Indian corporate houses like the Tatas, Birlas or Reliance, for instance, could apply for .tata, .birla or .reliance and the fee will not dent their balance sheet. If they get the domain name, they could, in turn, give each employee a .tata or .birla or .reliance email identity.

There are 5 million .info names with around 650,000 added every year, and around 440,000 .in (India) registrations. An increase in clutter might make the .com stand out even more. “The .in domain did not take off, so the new TLDs will not affect the internet and .com will always rule,” said Vijay Mukhi, an Internet expert.

I totally disagree with Mr Mukhi’s stance on the introduction of the new extensions, i believe it will create a more organized internet with a .com at the end of the extension you page could load anything from a auction site to a pornographic site. If a extension has for instance .hotel i would presume that i would be greeted with a hotel site on my screen if typed in the address bar, just as if type .in i would have a web page relating to a Indian company or something related in some way geographically to India.

My Opinion to the article :

These new extensions will effect the dynamics of the internet for some in a good way and others it will complete ruin their professions (domaining/domainers) in my opinion. If the new extensions are released Cyber squatting will be would more than likely abolished and re-selling internet domains back to companies at a premium costs will be a less likely occurrence in the domain industry. As a part time domainer myself i admit i am a little worried, the only security which i have is that the users of the internet will stick with what they know and that is the good old faithful .com.

To read more of the article :

Domain name overload

Original article written by Naseem Javed :

The explosion of new names will eventually hit the fan, and the global entrepreneurial community in desperate need of making some mega online bucks will ride this flood by paying top dollar to have any desired name with an equally desired suffix to corner markets.

However, it’s a great move that favors the global consumer. This move creates a new wave of interconnected global interactions and equally allows existing powerhouse name owners with a new set of strategies and angles to expand their global outreach by marking new territory.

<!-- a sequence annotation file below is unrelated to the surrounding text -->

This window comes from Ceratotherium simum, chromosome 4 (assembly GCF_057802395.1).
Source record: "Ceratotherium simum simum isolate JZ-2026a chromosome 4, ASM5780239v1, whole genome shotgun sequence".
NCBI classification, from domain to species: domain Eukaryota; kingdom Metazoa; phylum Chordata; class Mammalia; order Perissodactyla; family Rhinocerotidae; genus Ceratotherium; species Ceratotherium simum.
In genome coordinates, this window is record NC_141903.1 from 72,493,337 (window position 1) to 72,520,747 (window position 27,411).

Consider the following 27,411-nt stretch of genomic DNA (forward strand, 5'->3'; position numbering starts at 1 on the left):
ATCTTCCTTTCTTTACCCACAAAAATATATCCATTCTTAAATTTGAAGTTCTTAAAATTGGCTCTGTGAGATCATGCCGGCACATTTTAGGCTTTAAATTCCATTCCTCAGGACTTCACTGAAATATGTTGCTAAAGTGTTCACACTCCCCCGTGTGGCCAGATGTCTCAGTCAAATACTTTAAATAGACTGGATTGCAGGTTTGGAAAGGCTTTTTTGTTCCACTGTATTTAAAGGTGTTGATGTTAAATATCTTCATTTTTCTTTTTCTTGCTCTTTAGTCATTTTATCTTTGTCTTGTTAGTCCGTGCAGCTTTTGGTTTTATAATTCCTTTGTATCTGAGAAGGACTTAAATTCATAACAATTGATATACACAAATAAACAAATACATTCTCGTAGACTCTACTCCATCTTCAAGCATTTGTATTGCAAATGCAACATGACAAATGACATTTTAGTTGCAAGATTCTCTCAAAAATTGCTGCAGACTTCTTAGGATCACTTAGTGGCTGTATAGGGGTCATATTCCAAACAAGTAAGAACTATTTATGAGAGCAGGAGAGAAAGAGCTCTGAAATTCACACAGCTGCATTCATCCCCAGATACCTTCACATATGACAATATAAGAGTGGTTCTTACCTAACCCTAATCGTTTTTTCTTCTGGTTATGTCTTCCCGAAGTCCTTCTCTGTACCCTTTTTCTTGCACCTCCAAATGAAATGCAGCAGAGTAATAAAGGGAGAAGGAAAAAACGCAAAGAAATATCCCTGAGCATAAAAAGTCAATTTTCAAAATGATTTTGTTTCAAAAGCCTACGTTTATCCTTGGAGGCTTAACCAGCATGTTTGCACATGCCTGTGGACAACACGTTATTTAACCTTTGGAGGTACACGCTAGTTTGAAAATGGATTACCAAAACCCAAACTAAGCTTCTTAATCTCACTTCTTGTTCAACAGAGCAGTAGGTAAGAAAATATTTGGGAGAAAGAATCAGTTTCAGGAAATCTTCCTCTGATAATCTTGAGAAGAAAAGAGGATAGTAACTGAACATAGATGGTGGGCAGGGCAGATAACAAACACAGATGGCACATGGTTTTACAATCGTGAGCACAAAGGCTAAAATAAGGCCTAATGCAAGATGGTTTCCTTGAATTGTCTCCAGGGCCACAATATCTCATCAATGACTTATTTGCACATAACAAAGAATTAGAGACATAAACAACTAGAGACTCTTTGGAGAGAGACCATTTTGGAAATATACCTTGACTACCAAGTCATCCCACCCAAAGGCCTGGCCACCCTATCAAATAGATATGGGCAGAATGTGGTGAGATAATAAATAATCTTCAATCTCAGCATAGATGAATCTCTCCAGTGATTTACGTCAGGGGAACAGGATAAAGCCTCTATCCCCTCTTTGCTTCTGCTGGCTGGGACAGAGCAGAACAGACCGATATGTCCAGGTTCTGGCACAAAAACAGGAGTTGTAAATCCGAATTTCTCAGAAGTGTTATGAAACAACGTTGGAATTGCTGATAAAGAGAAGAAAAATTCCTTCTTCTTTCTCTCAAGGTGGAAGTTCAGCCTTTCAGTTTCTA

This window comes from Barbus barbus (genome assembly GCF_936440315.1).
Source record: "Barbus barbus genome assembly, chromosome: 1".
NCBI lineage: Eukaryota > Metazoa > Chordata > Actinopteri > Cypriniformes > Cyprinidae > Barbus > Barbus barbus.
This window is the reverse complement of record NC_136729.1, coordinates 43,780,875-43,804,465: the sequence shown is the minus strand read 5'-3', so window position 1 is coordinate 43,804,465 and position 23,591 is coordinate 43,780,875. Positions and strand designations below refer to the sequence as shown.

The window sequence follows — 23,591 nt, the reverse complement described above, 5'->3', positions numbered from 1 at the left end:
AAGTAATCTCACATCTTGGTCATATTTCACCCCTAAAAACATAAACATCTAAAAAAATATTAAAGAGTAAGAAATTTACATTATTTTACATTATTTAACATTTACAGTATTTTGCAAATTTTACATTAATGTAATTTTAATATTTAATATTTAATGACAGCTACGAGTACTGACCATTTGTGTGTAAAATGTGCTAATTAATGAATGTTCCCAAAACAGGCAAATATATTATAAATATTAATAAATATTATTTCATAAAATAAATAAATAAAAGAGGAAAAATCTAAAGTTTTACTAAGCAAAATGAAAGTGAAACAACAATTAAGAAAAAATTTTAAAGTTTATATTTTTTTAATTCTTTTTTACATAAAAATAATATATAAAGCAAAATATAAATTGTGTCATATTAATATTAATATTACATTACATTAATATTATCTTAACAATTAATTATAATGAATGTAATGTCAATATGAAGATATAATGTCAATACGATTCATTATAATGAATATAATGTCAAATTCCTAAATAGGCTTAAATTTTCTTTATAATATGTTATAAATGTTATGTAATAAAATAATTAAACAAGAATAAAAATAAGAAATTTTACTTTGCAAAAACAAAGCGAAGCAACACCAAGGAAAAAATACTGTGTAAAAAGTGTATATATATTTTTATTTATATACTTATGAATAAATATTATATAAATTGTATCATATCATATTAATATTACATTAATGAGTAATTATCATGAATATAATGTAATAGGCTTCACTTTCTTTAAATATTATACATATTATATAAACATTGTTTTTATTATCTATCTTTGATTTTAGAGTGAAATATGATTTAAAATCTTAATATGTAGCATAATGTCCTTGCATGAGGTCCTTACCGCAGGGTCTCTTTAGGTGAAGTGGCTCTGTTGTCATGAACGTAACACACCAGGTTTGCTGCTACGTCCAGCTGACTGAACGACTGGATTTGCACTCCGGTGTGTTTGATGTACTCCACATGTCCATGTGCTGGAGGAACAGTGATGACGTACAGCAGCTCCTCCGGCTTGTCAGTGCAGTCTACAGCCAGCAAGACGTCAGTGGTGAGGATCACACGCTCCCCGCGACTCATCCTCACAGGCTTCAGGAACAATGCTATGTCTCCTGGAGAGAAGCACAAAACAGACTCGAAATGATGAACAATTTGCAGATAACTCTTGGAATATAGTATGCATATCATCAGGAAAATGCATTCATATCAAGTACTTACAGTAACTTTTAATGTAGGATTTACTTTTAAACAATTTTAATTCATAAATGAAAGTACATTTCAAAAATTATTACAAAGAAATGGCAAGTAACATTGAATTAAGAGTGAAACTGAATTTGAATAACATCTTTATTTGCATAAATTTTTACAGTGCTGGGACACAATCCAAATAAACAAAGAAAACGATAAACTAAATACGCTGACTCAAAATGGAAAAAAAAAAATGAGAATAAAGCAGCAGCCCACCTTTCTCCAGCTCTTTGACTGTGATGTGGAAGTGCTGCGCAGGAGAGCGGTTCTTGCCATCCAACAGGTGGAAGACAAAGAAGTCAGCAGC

With this new decision, big and small players will have their own suffixes like, while others would create or all the way to Never in the history of business will a single decision create so much impact as this bold new policy by ICANN. Even when domain names were originally introduced, the adaptation process matured over a decade, and now everyone engaged in e-commerce has become so financially dependent on the structure of their domain names, the impact will be massive. Without a clear blueprint or a proper evaluation of their existing dotcom potential, a business can make huge blunders as sharks enter in protected waters.

My opinion :

I agree with what is stated by Mr Javed, but i think ICANN would lay down rules for each suffix before introducing it onto the web. Most registry’s that carry ccTLD extension have rules and regulations before a person can obtain one for example Ireland, if you would like to obtain a .ie domain name you must meet the registry criteria such have a presence in Ireland and trade within Ireland. If you have no connection to Ireland you will be rejected by the registry (IEDR).

If ICANN allow the new extensions such as .hotel, .sex and .ibm into the domain market they would assign registry’s to each of the extension. Just because ICANN have approved new extensions does not mean it will be available to everyone, the threat of internet sharks could possible be none. Obviously ICANN would assign a governing body to decide who is eligible to obtain the domain name.

To read the article further :

.AU policy change for the best ?

With the policy change what is your opinion ? being avaliable to be sold on the aftermarket  will this destroy the integrity of the domain extension or will it be one of  the most sort after domain names ?.

The value of a key asset for many businesses – their domain name – is on the rise, thanks to policy changes to allow the sale of domain names introduced this month.

Changes to the policy by Australia’s Internet Domain Authority, which came into effect on 1 June, enable businesses to sell their registered domain name licenses directly to eligible third parties.

To read the article further :